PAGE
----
Meanwhile home life has not been so great. Miriam and her husband have noticed their 15 year old son is becoming increasingly isolated in his bedroom, is eating less and has withdrawn from family and friends. Upon discussing their concerns he becomes combative, yelling and swearing at them. They don’t know what to do.
Needless to say Miriam is feeling enormous pressure to do her job well despite what is occurring and to help her son. In the last three weeks she is going home ruminating about work. She can’t stop feeling anxious and getting to sleep is proving difficult. If Miriam wakes up in the middle of the night her thoughts immediately go to her worries. To assist sleep she has started to have a couple of glasses of wine each night. Upon waking in the morning Miriam is immediately struck by the feeling of dread- she is uneasy about what the day will hold. The way Miriam is doing things is clearly no longer working…
How can we help Miriam become more resilient?
There are many ways but here are a few
- Develop a support network — Miriam needs a safe place to vent her distress instead of bottling it inside. Seeking support from her husband, family and friends and learning to ask for help is important. Miriam needs to learn even though she might feel it; that she is not alone. A counsellor/ psychologist would benefit her- a safe place for her to be real.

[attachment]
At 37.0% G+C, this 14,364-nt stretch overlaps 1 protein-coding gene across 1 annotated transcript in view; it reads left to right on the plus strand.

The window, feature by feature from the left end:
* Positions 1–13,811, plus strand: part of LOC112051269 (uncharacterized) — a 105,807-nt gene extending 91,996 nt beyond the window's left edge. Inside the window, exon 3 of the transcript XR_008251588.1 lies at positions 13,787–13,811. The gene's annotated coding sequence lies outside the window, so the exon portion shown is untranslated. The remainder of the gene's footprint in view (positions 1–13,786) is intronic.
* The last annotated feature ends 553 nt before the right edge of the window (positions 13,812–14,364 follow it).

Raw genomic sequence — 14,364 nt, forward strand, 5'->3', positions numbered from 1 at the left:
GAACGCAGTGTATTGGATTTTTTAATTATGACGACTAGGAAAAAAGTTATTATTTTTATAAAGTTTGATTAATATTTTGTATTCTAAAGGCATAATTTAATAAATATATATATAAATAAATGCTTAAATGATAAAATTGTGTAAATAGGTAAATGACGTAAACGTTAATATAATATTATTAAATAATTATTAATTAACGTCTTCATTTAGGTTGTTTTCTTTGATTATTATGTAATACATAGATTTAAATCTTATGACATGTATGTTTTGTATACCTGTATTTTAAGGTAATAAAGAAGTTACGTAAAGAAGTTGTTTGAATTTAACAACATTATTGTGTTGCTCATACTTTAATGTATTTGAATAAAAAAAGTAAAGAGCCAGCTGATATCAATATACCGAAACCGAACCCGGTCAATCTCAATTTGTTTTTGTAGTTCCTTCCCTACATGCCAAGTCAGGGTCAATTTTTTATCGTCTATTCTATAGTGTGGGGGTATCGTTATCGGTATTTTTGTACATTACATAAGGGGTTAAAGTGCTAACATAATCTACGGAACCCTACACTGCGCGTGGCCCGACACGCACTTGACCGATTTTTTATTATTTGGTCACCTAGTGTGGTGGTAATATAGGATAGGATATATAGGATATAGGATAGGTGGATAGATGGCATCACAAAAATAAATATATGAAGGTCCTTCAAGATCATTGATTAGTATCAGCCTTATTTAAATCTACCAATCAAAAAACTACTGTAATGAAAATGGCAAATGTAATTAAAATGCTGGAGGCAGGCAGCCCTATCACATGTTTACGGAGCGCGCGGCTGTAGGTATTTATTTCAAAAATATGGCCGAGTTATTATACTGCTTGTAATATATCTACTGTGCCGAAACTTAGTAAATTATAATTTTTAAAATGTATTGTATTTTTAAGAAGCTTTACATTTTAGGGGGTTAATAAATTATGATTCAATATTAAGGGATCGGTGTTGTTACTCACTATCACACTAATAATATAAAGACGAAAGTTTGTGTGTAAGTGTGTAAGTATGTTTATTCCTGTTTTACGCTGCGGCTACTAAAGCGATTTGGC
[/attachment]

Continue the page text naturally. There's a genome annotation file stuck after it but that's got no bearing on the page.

- Attend to Stinking Thinking – This is where a psychologist or counsellor becomes useful. Miriam has a lot of ‘shoulds’ in her thinking; work ‘should’ be like this and ‘should’ be like that. This only serves to feed anxiety.
Change is a normal part of life and we need to learn to accept it, not fight it. Chaos is expected in times of transition irrespective of how well it has or has not been planned. It doesn’t make some organisational behaviour right but holding on to unrealistic expectations fosters distress. Changing perspective and focusing on the long-term by asking “If I live to 90 will this really matter?” makes a difference (1).
Cognitive distortions such as black and white thinking which is stopping Miriam from effective problem solving need to be addressed. Miriam needs to learn to utilise the word “and”. For example “How do we achieve this” ‘and’ “that?” This leads to more creative problem solving.